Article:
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Thursday, 27 July 2006 04:17

More Government Waste Cited in Bipartisan Report; Largely from No-Bid Contracts

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A new bipartisan report highlighting waste in Homeland Security contracts was released today by Reps. Tom Davis (R-VA) and Henry Waxman (D-CA), the Chairman and Ranking Member of the House Reform Committee. According to the study, noncompetitive contracts have grown over 700% in just three years, and the total value of the Department's wasteful contracts exceeds $34 billion.

"Boondoggle contracts may enrich private contractors, but they drive us deeper into debt and leave our borders unprotected and our ports and airlines vulnerable to attack," Waxman said at a hearing today on the problem. He cited the Bush Administration's "pattern of reckless spending, poor planning, and ineffective oversight."

The report identifies 32 contracts that have experienced significant overcharges, wasteful spending, or mismanagement. For example, $286 million was spent on airport radiation detectors that could not differentiate between weapons-grade nuclear material and much weaker producers of radioactivity, like cat litter and bananas. Homeland Security has since spent $1.2 billion on machines that have not demonstrated significant improvements.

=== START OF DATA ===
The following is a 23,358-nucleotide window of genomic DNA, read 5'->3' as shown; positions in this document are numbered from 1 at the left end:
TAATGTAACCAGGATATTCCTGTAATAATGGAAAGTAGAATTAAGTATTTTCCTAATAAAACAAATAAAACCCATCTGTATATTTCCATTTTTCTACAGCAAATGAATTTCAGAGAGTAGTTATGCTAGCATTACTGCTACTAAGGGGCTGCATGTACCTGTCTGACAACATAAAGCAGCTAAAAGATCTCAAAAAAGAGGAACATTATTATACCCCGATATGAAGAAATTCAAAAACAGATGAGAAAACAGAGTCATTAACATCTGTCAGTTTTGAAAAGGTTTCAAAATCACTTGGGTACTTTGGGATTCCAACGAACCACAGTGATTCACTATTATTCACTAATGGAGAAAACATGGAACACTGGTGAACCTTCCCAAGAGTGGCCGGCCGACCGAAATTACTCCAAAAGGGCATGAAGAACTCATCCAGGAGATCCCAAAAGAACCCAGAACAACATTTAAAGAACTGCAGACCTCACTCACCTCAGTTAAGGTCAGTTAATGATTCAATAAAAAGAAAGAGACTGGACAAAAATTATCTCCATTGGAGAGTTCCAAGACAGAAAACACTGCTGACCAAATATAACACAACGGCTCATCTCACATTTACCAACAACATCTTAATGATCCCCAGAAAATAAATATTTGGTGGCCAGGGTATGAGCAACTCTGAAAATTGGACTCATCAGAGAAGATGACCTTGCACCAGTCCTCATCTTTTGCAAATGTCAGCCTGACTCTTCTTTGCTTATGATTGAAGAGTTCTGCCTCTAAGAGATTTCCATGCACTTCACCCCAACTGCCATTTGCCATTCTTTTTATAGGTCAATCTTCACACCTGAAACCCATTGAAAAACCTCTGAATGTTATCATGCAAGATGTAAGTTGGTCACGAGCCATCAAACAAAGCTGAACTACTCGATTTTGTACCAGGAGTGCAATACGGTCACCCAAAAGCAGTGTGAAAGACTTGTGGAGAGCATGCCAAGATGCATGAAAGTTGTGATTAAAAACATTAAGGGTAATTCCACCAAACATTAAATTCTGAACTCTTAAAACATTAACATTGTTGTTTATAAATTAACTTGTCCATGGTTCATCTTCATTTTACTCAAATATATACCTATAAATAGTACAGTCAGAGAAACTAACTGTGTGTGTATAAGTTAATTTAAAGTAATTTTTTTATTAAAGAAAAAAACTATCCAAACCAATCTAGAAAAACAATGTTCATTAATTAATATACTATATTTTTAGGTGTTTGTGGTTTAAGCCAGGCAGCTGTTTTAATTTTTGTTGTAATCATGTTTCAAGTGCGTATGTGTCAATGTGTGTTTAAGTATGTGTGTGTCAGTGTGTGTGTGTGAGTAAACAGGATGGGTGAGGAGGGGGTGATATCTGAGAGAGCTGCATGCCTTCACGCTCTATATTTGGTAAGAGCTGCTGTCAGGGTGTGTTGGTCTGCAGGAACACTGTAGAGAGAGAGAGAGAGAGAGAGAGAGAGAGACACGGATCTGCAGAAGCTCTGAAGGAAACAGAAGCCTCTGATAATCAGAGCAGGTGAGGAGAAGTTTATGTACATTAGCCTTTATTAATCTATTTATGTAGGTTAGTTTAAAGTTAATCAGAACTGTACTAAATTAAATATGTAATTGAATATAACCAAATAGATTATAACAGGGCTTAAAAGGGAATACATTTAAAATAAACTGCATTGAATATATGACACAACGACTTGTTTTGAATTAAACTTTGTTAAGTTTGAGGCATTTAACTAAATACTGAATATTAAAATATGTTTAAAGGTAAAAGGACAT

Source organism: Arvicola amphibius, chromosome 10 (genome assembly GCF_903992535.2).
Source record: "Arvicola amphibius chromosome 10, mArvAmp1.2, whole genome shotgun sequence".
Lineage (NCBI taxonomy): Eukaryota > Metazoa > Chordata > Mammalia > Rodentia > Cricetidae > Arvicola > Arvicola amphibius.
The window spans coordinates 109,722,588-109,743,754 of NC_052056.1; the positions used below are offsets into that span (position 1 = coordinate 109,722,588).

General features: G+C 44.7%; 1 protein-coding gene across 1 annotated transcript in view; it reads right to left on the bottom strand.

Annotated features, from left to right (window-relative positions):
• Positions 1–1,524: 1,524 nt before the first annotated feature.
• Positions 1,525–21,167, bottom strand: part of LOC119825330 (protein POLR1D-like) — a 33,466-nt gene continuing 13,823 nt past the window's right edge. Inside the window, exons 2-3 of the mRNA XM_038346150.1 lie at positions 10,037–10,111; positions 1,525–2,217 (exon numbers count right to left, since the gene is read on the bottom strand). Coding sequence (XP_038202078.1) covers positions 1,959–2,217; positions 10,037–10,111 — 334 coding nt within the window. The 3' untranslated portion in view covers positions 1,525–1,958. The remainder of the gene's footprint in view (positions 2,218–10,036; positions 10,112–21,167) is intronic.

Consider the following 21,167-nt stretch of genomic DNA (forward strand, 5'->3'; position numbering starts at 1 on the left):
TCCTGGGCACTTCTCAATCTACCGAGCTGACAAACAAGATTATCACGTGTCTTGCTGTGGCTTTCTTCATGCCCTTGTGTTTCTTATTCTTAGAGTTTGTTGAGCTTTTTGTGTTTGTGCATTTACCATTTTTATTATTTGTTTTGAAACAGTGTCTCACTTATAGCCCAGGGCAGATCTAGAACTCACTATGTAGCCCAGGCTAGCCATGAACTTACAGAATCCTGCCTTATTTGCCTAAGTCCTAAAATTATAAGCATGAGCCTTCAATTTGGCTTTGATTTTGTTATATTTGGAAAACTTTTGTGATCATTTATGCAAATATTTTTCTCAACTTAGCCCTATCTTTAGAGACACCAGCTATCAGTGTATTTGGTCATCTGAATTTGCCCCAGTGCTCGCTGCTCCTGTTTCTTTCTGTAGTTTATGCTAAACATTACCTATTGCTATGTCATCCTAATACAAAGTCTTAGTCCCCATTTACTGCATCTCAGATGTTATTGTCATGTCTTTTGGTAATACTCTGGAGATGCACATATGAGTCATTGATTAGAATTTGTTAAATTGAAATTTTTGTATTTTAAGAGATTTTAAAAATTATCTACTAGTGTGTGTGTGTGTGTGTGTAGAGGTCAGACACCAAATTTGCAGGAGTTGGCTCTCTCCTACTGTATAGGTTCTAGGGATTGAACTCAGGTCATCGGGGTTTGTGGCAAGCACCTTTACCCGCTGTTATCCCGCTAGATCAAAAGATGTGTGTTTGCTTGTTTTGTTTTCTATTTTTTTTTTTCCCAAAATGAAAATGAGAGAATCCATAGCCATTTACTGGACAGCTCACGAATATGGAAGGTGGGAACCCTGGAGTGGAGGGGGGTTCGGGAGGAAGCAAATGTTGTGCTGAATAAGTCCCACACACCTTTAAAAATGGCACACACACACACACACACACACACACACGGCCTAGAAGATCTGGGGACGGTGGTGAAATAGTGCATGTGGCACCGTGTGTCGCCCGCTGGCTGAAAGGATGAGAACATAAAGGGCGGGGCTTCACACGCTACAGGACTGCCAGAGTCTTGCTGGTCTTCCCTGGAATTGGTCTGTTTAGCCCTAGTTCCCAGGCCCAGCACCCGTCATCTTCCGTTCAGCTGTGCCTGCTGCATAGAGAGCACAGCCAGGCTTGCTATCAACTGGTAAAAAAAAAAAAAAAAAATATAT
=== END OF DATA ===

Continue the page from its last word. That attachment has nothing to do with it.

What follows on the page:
After Hurricane Katrina, $236 million was spent on temporary housing for evacuees on Carnival Cruise Lines at a rate of more than $300 per person for each night. The government agreed to pay for the money the ships would have made under normal operating conditions despite the fact that Carnival did not incur its normal entertainment and navigational expenses.

Examples of wasteful spending on government credit cards included $68,000 for 2,000 sets of canine booties, $7,000 for Apple iPods, tens of thousands of dollars for training at golf and tennis resorts, and the purchase of beer brewing equipment and ingredients for Coast Guard Academy parties.

With Homeland Security noncompetitive contracts and spending surging in recent years, the report calls for an increase of trained officials to provide oversight and monitoring as well as an overhaul of the Department's acquisition management structure.

Click here to read the report (PDF)